So, while you could be correct in your overall argument, the assertion that reflected and transmitted light can't possibly have different effects because the individual photons are indistinguishable is utterly unsubstantiated, rash, and indefensible.
  • Reply 72 of 81
    melgrossmelgross Posts: 31,803member
    Quote:
    Originally Posted by xSamplex View Post


    I happened to look at these comments (admittedly, I wondered why the heck anyone thought they even needed to "comment" on a column about a potential reading device from B&N) and found some of the comments hysterical. The self-important declarations about trivialities are a riot, as are the efforts to "one-up" those with different positions. But without calling out screen handles, some of you sound like the biggest dorks in the world, with way too much time to puzzle about things that will be irrelevant in six months. I have a feeling there aren't many readers of Foreign Policy in this group.



    I mean, taking time to point out that someone misspelled a word. Are you kidding me?



    So what is your contribution? Every thread on every web site has pointless comments. This is no different.



    Did yours just ADD to the discussion, or was it just more of the same?
  • Reply 73 of 81
    melgrossmelgross Posts: 31,803member
    Quote:
    Originally Posted by anonymouse View Post


    I think you're being more than a bit naive here. The point is that there are obviously differences in transmitted and reflected light. It's also a bit ridiculous to think that one's brain (consciously or unconsciously) has to 'think', "... What a headache I'm going to get from that!" for you to get a headache. If you can distinguish between the two, that means they are in some way not identical and there may be effects on the related muscles of which you are unaware.



    As you rightly admit, it's muscle strain. As you also say, "...focus changes at short distances can cause strain." One difference between reflected and transmitted images is that when one is in focus the other is often out, so, one possibility is that reflections cause one to rapidly shift one's focus between the reflected and transmitted image, resulting in muscle strain. Reflected light is also more scattered than transmitted light so that the overall effect of the two may have different effects. If I bothered to take the time, I could probably produce a very long list of differences, and there are many possible effects that could be occurring of which we are unaware.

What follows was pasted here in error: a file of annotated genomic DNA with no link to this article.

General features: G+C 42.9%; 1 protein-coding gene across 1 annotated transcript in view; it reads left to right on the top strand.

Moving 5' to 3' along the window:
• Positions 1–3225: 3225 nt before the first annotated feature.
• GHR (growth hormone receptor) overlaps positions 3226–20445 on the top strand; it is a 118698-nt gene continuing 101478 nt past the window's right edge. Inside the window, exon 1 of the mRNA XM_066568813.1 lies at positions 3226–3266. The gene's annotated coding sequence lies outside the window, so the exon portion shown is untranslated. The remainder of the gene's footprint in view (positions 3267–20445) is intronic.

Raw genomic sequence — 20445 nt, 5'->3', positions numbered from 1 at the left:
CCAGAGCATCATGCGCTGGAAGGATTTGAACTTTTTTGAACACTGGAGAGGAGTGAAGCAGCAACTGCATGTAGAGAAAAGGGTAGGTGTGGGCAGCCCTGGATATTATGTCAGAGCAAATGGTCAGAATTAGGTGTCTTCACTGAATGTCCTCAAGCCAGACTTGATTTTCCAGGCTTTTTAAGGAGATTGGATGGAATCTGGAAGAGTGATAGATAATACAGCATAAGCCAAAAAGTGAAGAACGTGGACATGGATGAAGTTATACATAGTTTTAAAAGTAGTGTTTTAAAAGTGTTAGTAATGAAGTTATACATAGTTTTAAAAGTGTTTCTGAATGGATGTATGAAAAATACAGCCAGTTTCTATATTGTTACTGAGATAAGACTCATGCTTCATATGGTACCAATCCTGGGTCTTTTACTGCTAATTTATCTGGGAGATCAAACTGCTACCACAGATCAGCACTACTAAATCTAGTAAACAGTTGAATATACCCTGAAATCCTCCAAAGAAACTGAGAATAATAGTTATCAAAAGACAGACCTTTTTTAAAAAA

So, while you could be correct in your overall argument, the assertion that reflected and transmitted light can't possibly have different effects because the individual photons are indistinguishable is utterly unsubstantiated, rash, and indefensible.



    I don't think I'm that naive. I have a Masters in biology, a Masters in psychology, and have been in the commercial photography and publishing industries since 1969.



    You are making an assumption that makes no sense whatsoever. If you can actually prove what you say, then please do so.
  • Reply 74 of 81
    anonymouseanonymouse Posts: 6,581member
    Quote:
    Originally Posted by melgross View Post


    I don't think I'm that naive. I have a Masters in biology, a Masters in psychology, and have been in the commercial photography and publishing industries since 1969.



    You are making an assumption that makes no sense whatsoever. If you can actually prove what you say, then please do so.



    Well, you are the one making the unsubstantiated claim. I'm the one saying you have no foundation to support it. If you do have the foundation to support it, then present it. Otherwise, don't make the claim. So far you haven't presented anything to back it up other than "photons are photons" and I don't think, for reasons already given, that justifies the assertion. However, I'm not claiming that there absolutely is a difference, just that you've given no evidence to support the claim that there isn't, and I've pointed to a couple, of many, possibilities as to why you could possibly be wrong in your assertion. So, in this instance, the burden of proof is on you, not me.
  • Reply 75 of 81